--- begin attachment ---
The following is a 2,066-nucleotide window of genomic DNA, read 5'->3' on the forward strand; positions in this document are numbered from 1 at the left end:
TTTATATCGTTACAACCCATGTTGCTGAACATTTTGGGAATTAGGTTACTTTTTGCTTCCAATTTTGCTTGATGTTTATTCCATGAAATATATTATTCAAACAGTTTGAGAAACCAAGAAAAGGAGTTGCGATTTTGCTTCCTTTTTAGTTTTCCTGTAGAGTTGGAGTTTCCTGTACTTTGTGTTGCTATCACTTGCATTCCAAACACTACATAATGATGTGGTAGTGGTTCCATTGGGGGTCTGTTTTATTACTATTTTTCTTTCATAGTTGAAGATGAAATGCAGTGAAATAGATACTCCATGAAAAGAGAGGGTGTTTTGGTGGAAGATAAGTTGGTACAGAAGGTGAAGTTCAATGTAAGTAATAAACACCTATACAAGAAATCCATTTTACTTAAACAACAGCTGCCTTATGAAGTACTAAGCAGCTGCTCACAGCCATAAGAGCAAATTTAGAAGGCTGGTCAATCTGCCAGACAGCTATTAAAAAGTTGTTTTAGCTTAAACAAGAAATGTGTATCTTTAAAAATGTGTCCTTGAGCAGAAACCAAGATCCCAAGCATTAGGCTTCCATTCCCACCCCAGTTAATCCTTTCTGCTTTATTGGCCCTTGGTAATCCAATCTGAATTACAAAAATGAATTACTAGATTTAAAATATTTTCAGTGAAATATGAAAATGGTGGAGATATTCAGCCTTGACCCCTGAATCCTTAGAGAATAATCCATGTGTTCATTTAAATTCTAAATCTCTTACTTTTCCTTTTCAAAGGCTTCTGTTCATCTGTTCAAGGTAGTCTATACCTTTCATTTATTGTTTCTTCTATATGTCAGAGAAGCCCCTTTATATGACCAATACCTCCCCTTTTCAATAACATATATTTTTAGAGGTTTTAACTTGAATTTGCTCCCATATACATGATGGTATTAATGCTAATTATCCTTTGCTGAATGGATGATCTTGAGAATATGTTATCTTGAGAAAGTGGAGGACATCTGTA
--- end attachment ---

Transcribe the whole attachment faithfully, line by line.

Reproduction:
The following is a 2,066-nucleotide window of genomic DNA, read 5'->3' on the forward strand; positions in this document are numbered from 1 at the left end:
TTTATATCGTTACAACCCATGTTGCTGAACATTTTGGGAATTAGGTTACTTTTTGCTTCCAATTTTGCTTGATGTTTATTCCATGAAATATATTATTCAAACAGTTTGAGAAACCAAGAAAAGGAGTTGCGATTTTGCTTCCTTTTTAGTTTTCCTGTAGAGTTGGAGTTTCCTGTACTTTGTGTTGCTATCACTTGCATTCCAAACACTACATAATGATGTGGTAGTGGTTCCATTGGGGGTCTGTTTTATTACTATTTTTCTTTCATAGTTGAAGATGAAATGCAGTGAAATAGATACTCCATGAAAAGAGAGGGTGTTTTGGTGGAAGATAAGTTGGTACAGAAGGTGAAGTTCAATGTAAGTAATAAACACCTATACAAGAAATCCATTTTACTTAAACAACAGCTGCCTTATGAAGTACTAAGCAGCTGCTCACAGCCATAAGAGCAAATTTAGAAGGCTGGTCAATCTGCCAGACAGCTATTAAAAAGTTGTTTTAGCTTAAACAAGAAATGTGTATCTTTAAAAATGTGTCCTTGAGCAGAAACCAAGATCCCAAGCATTAGGCTTCCATTCCCACCCCAGTTAATCCTTTCTGCTTTATTGGCCCTTGGTAATCCAATCTGAATTACAAAAATGAATTACTAGATTTAAAATATTTTCAGTGAAATATGAAAATGGTGGAGATATTCAGCCTTGACCCCTGAATCCTTAGAGAATAATCCATGTGTTCATTTAAATTCTAAATCTCTTACTTTTCCTTTTCAAAGGCTTCTGTTCATCTGTTCAAGGTAGTCTATACCTTTCATTTATTGTTTCTTCTATATGTCAGAGAAGCCCCTTTATATGACCAATACCTCCCCTTTTCAATAACATATATTTTTAGAGGTTTTAACTTGAATTTGCTCCCATATACATGATGGTATTAATGCTAATTATCCTTTGCTGAATGGATGATCTTGAGAATATGTTATCTTGAGAAAGTGGAGGACATCTGTA